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A Bone Glue with Sustained Adhesion under Wet Conditions

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Abstract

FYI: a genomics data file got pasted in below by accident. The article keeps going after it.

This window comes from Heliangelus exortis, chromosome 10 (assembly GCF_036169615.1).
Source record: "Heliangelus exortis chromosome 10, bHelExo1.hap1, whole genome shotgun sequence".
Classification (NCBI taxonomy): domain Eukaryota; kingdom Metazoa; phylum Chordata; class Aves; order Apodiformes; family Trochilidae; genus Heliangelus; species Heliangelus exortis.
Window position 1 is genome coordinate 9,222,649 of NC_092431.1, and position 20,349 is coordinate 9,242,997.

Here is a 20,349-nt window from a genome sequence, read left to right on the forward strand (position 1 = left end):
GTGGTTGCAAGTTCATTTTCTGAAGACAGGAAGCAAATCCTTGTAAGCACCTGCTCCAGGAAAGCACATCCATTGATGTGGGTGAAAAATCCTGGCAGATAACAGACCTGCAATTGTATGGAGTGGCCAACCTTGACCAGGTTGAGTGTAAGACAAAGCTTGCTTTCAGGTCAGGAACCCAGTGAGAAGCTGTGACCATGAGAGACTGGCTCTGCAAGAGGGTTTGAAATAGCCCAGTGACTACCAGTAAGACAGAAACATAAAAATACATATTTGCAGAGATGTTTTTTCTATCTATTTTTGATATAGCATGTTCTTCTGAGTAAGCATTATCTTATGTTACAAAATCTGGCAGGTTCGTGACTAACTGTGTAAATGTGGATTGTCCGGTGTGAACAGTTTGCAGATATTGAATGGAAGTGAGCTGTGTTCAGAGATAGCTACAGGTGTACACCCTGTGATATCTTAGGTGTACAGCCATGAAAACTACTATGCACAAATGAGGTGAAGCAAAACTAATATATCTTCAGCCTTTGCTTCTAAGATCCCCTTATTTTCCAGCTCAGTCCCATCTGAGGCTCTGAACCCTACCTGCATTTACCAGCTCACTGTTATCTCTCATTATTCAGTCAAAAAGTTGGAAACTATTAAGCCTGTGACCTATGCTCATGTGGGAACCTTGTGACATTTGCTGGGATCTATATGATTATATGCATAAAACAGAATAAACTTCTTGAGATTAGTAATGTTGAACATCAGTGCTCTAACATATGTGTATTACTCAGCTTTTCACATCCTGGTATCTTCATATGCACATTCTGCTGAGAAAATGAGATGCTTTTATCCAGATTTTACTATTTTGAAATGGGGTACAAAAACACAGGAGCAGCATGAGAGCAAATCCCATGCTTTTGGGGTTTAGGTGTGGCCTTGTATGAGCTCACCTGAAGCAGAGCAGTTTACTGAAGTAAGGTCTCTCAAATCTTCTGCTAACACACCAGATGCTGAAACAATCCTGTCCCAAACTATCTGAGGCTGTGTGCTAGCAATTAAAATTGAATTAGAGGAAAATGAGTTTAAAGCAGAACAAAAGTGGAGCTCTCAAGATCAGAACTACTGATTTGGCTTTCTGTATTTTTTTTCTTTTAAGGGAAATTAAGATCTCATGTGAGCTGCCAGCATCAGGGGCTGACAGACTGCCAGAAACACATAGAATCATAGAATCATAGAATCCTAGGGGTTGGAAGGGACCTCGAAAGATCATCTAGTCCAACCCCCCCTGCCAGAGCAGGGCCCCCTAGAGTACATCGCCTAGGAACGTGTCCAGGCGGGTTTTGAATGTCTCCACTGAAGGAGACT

Bone glues often suffer from low adhesion to bone under wet conditions. This study aims to improve wet adhesiveness of a bone glue based on a photocurable poly(ethylene glycol) dimethacrylate matrix through in situ interpenetrating network formation by addition of six-armed isocyanate functional star-shaped prepolymers (NCO-sP(EO-stat-PO)). Biodegradable ceramic fillers are added to adjust the paste workability. The 3-point bending strength of the bone glues is in the range of 3.5–5.5 MPa and not significantly affected by the addition of NCO-sP(EO-stat-PO). Storage in phosphate buffered saline (PBS) decreases the bending strength of all formulations to approximately 1 MPa but the adhesion to cortical bone increases from 0.15–0.2 to 0.3–0.5 MPa after adding 20–40 wt% NCO-sP(EO-stat-PO) to the matrix. Bone glues without the NCO-sP(EO-stat-PO) additive lose their adhesiveness to bone after aging in PBS for 7 days, whereas modified glues maintain a shear strength of 0.18–0.25 MPa demonstrating the efficacy of the approach. Scanning electron microscopy and energy-dispersive X-ray spectroscopy investigations of the fracture surfaces prove a high amount of residual adhesive on the bone surface indicating that adhesion to the bone under wet conditions is stronger than cohesion.

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